AP NEWS

TV One announces original film, ‘Behind the Movement’

October 17, 2017 GMT

Production is underway in Atlanta for “Behind the Movement,” a new original film starring Meta Golding (“The Hunger Games”), Isaiah Washington (“The 100”), Loretta Devine (“Waiting to Exhale”) and Roger Guenveur Smith (“American Gangster”), TV One recently announced. The film is slated to premiere in time for Black History Month in February 2018.

According to the network, “Behind the Movement,” written by Katrina M. O’Gilvie and directed by Aric Avelino, is a unique, fast-paced retelling of how Rosa Parks’ refusal to give up her seat launched the history-making Montgomery Bus Boycott. The film will reveal the untold story of how a group of everyday people decided this incident was the right time to take a stand for their civil rights and demand equal treatment.

Golding stars as Rosa Parks, and Smith, who is currently appearing in the feature film “Marshall,” plays Rosa’s husband, Raymond Parks. Devine, an Emmy Award winner, portrays Jo Ann Robinson, perhaps the person most instrumental in planning and publicizing the Montgomery Bus Boycott, proposing the idea more than a year before it was implemented.

Washington, formerly of “Grey’s Anatomy,” plays E.D. Nixon, a Pullman porter and civil rights leader who worked with Parks and Dr. Martin Luther King Jr. to initiate the boycott, while Shaun Clay appears in the role of King.

It’s Alabama in 1955, and Rosa’s day as a seamstress at the Montgomery Fair Department Store starts as any other, but her journey home is interrupted when the evening bus driver tells the Black passengers in the first row of the “Negro Section” to make room for white passengers who were without seats. Though this was common practice, that evening Parks decides not to comply. Knowing her rights and being fed up with the treatment of Black citizens, she accepts the consequences of refusing to obey and is arrested.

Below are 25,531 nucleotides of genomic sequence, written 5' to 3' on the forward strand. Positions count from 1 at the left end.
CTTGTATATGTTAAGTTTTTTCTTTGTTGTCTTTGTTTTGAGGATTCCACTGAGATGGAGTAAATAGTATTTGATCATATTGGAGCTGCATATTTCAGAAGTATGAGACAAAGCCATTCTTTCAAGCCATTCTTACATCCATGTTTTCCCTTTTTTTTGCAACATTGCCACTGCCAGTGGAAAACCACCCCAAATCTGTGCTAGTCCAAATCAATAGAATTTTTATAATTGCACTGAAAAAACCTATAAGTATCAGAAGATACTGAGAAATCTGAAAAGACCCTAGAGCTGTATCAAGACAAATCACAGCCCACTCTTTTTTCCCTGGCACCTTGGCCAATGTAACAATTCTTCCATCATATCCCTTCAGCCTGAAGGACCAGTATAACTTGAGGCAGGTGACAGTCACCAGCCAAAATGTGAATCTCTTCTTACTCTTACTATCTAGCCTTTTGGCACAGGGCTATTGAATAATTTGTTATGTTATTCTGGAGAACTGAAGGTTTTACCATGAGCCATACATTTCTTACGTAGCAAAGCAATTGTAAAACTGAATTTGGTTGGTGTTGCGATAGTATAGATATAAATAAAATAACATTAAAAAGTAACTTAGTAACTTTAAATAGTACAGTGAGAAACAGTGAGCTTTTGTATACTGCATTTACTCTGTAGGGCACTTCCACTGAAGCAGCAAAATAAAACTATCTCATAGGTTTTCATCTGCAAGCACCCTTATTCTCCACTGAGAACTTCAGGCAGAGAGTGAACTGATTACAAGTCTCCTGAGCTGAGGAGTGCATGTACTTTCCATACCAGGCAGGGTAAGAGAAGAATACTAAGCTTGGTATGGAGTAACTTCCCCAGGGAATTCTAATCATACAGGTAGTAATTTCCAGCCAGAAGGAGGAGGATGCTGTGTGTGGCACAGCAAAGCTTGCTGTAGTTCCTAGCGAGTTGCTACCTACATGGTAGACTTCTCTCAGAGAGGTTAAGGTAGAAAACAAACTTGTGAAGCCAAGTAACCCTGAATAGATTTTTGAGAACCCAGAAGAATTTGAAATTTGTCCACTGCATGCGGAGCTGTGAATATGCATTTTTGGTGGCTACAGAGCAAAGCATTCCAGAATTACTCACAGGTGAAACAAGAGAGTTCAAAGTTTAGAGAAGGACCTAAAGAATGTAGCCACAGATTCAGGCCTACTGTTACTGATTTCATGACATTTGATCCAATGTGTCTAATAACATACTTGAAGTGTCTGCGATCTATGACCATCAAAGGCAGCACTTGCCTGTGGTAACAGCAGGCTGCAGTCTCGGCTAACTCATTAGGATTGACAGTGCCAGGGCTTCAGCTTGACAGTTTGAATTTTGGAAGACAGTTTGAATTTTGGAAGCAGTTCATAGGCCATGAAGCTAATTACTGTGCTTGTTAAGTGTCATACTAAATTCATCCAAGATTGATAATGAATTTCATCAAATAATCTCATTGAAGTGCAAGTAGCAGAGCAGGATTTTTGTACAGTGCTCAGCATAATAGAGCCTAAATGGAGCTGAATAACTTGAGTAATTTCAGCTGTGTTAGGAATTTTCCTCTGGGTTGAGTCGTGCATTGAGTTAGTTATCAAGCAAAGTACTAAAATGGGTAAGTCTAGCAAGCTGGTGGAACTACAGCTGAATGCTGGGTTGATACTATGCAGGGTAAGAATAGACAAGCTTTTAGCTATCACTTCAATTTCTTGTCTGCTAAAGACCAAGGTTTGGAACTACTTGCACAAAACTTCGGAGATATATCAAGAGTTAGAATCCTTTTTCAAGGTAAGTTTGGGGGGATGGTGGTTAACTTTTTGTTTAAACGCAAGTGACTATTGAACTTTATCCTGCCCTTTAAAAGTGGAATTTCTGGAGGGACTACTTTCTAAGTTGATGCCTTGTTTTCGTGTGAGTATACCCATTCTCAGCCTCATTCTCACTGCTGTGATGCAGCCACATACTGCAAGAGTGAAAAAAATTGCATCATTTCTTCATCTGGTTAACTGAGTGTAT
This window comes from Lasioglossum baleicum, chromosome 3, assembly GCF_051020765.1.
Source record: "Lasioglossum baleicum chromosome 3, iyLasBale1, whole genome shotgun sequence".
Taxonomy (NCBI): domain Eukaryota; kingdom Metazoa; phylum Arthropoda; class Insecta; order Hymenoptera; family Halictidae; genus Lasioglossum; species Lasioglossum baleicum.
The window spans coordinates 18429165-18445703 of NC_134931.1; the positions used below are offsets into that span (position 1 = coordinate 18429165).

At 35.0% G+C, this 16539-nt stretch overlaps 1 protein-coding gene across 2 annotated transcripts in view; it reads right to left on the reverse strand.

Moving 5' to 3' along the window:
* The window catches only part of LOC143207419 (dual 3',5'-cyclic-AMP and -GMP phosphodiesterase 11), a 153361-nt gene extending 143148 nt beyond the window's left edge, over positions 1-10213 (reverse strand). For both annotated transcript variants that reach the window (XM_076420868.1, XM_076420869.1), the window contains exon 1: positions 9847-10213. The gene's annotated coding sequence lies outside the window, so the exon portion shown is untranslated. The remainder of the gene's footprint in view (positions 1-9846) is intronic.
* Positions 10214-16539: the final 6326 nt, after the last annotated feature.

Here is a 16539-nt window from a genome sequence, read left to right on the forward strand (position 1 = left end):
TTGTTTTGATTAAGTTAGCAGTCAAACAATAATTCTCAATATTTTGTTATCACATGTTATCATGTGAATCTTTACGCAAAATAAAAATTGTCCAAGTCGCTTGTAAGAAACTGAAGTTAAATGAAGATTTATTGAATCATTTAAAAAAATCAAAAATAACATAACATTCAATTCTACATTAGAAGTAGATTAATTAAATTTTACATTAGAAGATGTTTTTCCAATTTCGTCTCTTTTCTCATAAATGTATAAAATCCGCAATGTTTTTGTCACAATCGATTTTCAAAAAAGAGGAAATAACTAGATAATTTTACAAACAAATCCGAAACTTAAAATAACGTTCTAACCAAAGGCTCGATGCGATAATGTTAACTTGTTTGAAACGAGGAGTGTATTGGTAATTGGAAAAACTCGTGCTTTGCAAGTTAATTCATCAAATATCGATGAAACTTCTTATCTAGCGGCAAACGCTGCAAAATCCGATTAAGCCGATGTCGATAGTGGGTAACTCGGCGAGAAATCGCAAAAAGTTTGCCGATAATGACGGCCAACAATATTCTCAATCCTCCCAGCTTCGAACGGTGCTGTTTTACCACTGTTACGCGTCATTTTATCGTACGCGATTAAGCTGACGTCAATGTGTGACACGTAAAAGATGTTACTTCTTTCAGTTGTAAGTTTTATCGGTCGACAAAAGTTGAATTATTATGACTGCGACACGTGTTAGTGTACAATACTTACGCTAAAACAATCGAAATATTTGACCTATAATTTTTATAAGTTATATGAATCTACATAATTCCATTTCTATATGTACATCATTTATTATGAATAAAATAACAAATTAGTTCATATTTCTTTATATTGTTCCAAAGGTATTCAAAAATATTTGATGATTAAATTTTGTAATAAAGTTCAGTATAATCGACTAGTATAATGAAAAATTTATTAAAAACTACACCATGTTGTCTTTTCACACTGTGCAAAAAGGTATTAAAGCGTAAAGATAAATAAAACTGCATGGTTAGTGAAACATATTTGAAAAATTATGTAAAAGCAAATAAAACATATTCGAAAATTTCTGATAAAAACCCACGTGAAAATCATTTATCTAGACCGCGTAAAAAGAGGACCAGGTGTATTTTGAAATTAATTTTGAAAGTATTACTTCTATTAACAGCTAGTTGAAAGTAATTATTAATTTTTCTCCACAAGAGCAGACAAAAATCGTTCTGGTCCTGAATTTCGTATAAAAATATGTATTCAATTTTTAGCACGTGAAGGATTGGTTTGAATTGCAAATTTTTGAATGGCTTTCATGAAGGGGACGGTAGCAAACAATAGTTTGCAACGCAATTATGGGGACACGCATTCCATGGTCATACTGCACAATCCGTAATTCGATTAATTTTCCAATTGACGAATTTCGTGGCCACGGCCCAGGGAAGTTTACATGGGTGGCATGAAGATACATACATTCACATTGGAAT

That night, E.D. Nixon, president of the local NAACP chapter, of which Rosa is the secretary, calls his friend, Clifford Durr, a local white attorney. Once she is safely at home, Nixon tells Parks that she is the perfect “test case” for a Bus Boycott, an idea that had been in discussion since the bus segregation rules were continuously abused and more and more Blacks were being removed or threatened if they didn’t give up their seats to white riders.

Afraid for her safety, Parks’ mother and husband try to talk her out of leading the boycott, but Rosa tells them that taking this stance is too important. By midnight, plans are put in motion to launch a boycott that ultimately would last more than a year and give rise to what is known today as the Civil Rights Movement.